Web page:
Tane, part I: Rice Fields and Shinkansen

Early last week, I was finally added to the email list of MIT interns in Japan last summer, and so I sent out an introduction email. The first person to email me back was Ira Winder, inviting me to an MIT alumni-intern retreat in a rural town called Tane in the Shiga Prefecture. I had no idea what it would entail, but I said yes and went about looking into Shinkansen tickets.

On the trip down to Shiga last Friday, I wound up sitting next to four MIT alums (plus someone’s brother visiting from Spain), eating Shinkansen bento (ekiben), and talking in the fastest English (and Spanish) I’d spoken in a week! All quite the change from working with unpaid master’s students, homemade bento, and speaking English slowly, without adjectives or adverbs.

Shinkansen bento
Travel by Shinkansen, while totemo takai, is brilliant. Hop on in Tokyo and arrive in Mibara, 266 miles away, in only two hours and 16 minutes. (Google Maps says the drive takes about five and a half hours.) Granted, this trip cost approximately 14,000円 for a reserved seat… not feasible in California, regardless of exchange rate.  The Shinkansen is amazingly precise: trains can be spaced as little as three minutes apart.

We spent a lot of the trip along the coast, seeing islands and green hills. The views of the Enshu-nada, while generally obscured by power lines, were beautiful.

After transferring from the Shinkansen to a local train at Mibara, we arrived in Kawake on the shores of Lake Biwa.

Lake Biwa
The sky was clear for the first time I’d seen it in a week and the rice fields stretched to the bottoms of hills dark green with trees. No more than two trains an hour rolled through this hamlet—the quiet and intense verdant shades were welcome after a week in busy Tokyo.

Local train
Rice fields and mountain
Ira was waiting for us at the station, preparing to dole out homestay assignments for the weekend and wax poetic about the town we’d be staying at for the duration of the weekend. I went to high five him at one point, and he missed my hand, so I tried it again, resulting in another miss. “Did you live at tEp?” “How did you know?” Half-way around the world and I’m still running into folks from pika‘s “rival” living group at MIT.

My host for the weekend, Matsumoto-san, wasn’t supposed to arrive for a while, so Ira and I sat in the shade at the train station and talked about growing up in rural communities, the declining birthrate in Japan, and finding communities to call home. Dylan, my fellow homestayer at Chez Matsumoto eventually arrived, and we sped off in Matsumoto’s Kei car to the even smaller village of Tane.

The house was in traditional tatami style, with huge windows to the west pouring light into the living room, rice fields visible through the bamboo shutters.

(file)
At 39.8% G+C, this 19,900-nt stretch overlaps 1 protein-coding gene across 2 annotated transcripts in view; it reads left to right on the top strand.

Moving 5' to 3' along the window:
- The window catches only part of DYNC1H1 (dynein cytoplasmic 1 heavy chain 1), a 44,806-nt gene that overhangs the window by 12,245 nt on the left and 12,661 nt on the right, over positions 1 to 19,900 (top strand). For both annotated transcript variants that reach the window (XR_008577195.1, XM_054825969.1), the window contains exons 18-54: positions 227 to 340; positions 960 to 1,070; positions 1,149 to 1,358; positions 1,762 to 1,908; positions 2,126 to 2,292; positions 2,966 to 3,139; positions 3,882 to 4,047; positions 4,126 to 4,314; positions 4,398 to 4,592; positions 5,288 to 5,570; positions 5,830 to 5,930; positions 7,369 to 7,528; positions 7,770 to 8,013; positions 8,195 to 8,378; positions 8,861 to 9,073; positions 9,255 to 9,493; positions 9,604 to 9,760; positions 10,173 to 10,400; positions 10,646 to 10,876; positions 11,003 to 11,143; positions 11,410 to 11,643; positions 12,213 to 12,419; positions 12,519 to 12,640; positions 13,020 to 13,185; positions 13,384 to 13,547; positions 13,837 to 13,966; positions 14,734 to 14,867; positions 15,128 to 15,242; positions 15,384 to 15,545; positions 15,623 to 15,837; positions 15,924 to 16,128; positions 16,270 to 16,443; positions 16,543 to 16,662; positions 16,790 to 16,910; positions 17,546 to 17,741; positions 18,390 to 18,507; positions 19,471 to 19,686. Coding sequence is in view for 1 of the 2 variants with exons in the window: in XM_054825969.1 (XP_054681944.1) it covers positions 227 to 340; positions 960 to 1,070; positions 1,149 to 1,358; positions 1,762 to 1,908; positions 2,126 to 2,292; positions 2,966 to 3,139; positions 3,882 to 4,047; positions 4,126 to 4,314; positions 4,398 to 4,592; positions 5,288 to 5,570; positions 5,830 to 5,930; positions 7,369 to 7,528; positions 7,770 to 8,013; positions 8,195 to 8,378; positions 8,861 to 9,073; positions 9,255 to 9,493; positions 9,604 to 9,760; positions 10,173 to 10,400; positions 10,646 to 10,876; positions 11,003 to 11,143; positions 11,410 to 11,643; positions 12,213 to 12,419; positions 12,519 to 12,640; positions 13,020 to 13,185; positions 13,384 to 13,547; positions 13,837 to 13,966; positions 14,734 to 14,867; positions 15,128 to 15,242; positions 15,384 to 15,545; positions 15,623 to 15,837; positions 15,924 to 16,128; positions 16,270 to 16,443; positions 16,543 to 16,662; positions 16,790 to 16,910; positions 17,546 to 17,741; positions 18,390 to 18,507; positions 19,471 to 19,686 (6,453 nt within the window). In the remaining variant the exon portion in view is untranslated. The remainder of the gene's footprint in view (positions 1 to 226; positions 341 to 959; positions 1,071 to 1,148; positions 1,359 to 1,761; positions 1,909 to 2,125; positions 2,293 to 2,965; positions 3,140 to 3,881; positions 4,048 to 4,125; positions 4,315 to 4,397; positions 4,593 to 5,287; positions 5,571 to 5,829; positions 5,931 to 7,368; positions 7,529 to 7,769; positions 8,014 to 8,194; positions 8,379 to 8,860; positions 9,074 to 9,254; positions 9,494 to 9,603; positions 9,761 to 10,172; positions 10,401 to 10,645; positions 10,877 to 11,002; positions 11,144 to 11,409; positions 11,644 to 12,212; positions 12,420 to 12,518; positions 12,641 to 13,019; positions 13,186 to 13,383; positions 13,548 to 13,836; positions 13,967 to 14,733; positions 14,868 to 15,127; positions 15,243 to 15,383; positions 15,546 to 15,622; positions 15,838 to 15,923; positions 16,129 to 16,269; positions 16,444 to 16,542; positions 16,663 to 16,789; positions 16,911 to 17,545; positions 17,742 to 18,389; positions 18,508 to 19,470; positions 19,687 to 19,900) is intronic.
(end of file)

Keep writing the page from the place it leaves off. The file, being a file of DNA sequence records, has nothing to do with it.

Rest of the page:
Tatami house
Bamboo curtains
Through the curtains
Between glimpses out the window, we were beset upon by three of the Matsuomoto grandchildren: Kazuma (age seven); Riko (six); and Arisa (four). They loved the omiyage I brought them: bamboo propellers that you spin by hand to launch at the ceiling, walls, windows, and guests. (Itai, itai!)

Aresa and Kazuma receive propellers
The Matsumoto household
Kazuma, helicopter
Matsumoto-san eventually rallied her grandchildren and we ate a lovely meal of sashimi, tofu, pickled squash, eggplant with white miso sauce, and more fish.  And of course, rice and tea.

The evening entertainment involved Dylan and I playing a drawing game with the three cousins who were pretending to take photos of us and lambasting me for my poor stroke order while writing hiragana.

Paper cutting: fascinating.
In the game, each person would scribble for a few seconds on a piece of paper, then pass it to the person opposite them at the table. We’d each turn the received scribble into a drawing with a story.

Arisa created a narrative of how, during a flood caused by a storm, a giant whirlpool was about to suck in four people who were wearing raincoats and carrying umbrellas. The people were ultimately sucked into the whirlpool, but their umbrellas and coats remained outside. So sad! Would the story end in drowning? Fortunately, a giant octopus came along and rescued the people, who even recovered their umbrellas. And the sun was shining!

Triptych story
Afterward, the three cousins did what kids do best: goof off, pull hair, and look cute.

Cousins I
Cousins III
More photos here. Stay tuned for part II, where we meet architecture students from Keio University and MIT, see lotus flowers, visit abandoned houses, and interact with several kinds of squash.

2 thoughts on “Tane, part I: Rice Fields and Shinkansen

  1. こんばんわ

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